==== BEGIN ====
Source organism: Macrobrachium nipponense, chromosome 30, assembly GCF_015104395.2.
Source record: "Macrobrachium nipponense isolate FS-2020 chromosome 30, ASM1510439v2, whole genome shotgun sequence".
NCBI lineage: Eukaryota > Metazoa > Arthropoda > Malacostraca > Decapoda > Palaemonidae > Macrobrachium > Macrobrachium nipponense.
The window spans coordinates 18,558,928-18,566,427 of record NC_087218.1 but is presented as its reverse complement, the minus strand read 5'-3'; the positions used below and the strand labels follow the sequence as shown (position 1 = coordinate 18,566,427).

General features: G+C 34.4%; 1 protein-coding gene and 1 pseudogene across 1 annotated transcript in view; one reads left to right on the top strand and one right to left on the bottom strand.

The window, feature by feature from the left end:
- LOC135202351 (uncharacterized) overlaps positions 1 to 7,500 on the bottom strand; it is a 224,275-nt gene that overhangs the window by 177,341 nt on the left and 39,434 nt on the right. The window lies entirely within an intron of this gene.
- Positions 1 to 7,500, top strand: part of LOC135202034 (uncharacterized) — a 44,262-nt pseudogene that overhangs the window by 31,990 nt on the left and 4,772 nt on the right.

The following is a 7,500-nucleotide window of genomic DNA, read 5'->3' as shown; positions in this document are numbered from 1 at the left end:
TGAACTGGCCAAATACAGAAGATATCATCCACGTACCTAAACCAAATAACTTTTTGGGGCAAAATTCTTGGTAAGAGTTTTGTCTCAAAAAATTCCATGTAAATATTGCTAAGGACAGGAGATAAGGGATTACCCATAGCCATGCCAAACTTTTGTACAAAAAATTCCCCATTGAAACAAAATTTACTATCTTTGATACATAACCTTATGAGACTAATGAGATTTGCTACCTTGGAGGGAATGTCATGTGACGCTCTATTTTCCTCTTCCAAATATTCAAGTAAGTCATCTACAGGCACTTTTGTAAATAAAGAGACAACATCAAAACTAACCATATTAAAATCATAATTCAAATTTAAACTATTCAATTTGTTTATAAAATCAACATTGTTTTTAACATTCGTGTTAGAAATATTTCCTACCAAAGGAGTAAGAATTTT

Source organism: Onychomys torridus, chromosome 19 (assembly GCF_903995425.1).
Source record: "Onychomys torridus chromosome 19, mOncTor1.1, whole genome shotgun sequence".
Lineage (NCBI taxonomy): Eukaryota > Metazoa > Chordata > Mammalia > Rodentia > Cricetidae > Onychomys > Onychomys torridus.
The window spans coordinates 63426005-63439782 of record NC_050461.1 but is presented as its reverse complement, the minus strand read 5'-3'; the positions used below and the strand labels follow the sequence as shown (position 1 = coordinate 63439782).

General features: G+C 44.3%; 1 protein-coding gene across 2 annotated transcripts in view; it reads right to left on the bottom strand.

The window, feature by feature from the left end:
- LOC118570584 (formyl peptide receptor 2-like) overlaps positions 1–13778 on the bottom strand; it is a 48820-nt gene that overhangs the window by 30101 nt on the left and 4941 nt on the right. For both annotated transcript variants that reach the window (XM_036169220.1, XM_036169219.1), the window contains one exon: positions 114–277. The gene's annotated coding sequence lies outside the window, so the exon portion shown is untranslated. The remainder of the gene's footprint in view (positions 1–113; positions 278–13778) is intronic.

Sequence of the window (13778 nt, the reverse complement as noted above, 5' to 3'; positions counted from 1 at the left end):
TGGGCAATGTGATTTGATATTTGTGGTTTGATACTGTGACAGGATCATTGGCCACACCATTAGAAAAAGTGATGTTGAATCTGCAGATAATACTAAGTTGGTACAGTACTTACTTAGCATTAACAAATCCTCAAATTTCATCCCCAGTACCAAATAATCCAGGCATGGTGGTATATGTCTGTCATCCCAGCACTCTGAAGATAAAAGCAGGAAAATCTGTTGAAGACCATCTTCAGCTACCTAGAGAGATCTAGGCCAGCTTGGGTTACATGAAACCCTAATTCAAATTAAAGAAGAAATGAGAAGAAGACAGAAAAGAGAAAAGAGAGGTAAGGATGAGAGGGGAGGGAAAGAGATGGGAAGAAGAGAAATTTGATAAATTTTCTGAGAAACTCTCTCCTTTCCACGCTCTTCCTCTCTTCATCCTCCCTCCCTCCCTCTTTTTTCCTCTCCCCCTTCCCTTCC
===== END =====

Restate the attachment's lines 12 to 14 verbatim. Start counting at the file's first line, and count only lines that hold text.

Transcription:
Source record: "Onychomys torridus chromosome 19, mOncTor1.1, whole genome shotgun sequence".
Lineage (NCBI taxonomy): Eukaryota > Metazoa > Chordata > Mammalia > Rodentia > Cricetidae > Onychomys > Onychomys torridus.
The window spans coordinates 63426005-63439782 of record NC_050461.1 but is presented as its reverse complement, the minus strand read 5'-3'; the positions used below and the strand labels follow the sequence as shown (position 1 = coordinate 63439782).